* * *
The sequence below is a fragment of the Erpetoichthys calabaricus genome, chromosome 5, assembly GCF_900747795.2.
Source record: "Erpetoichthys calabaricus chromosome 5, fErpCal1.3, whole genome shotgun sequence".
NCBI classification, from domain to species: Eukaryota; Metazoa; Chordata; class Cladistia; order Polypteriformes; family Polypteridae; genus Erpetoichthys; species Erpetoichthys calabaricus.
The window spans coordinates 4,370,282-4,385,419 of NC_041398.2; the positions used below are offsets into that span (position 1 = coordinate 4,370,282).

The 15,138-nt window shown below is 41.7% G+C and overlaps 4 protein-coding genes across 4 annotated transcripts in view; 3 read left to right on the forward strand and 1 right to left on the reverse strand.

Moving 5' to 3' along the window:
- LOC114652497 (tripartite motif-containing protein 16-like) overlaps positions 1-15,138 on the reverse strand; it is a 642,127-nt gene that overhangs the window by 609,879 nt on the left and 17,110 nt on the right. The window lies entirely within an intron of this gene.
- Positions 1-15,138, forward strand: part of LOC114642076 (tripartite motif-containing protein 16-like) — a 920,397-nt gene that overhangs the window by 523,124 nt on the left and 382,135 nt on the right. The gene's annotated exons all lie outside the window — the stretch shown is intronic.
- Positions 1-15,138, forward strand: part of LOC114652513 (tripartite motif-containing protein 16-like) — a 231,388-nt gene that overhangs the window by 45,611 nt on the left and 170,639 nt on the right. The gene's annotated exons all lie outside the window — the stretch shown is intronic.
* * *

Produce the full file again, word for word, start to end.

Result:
The sequence below is a fragment of the Erpetoichthys calabaricus genome, chromosome 5, assembly GCF_900747795.2.
Source record: "Erpetoichthys calabaricus chromosome 5, fErpCal1.3, whole genome shotgun sequence".
NCBI classification, from domain to species: Eukaryota; Metazoa; Chordata; class Cladistia; order Polypteriformes; family Polypteridae; genus Erpetoichthys; species Erpetoichthys calabaricus.
The window spans coordinates 4,370,282-4,385,419 of NC_041398.2; the positions used below are offsets into that span (position 1 = coordinate 4,370,282).

The 15,138-nt window shown below is 41.7% G+C and overlaps 4 protein-coding genes across 4 annotated transcripts in view; 3 read left to right on the forward strand and 1 right to left on the reverse strand.

Moving 5' to 3' along the window:
- LOC114652497 (tripartite motif-containing protein 16-like) overlaps positions 1-15,138 on the reverse strand; it is a 642,127-nt gene that overhangs the window by 609,879 nt on the left and 17,110 nt on the right. The window lies entirely within an intron of this gene.
- Positions 1-15,138, forward strand: part of LOC114642076 (tripartite motif-containing protein 16-like) — a 920,397-nt gene that overhangs the window by 523,124 nt on the left and 382,135 nt on the right. The gene's annotated exons all lie outside the window — the stretch shown is intronic.
- Positions 1-15,138, forward strand: part of LOC114652513 (tripartite motif-containing protein 16-like) — a 231,388-nt gene that overhangs the window by 45,611 nt on the left and 170,639 nt on the right. The gene's annotated exons all lie outside the window — the stretch shown is intronic.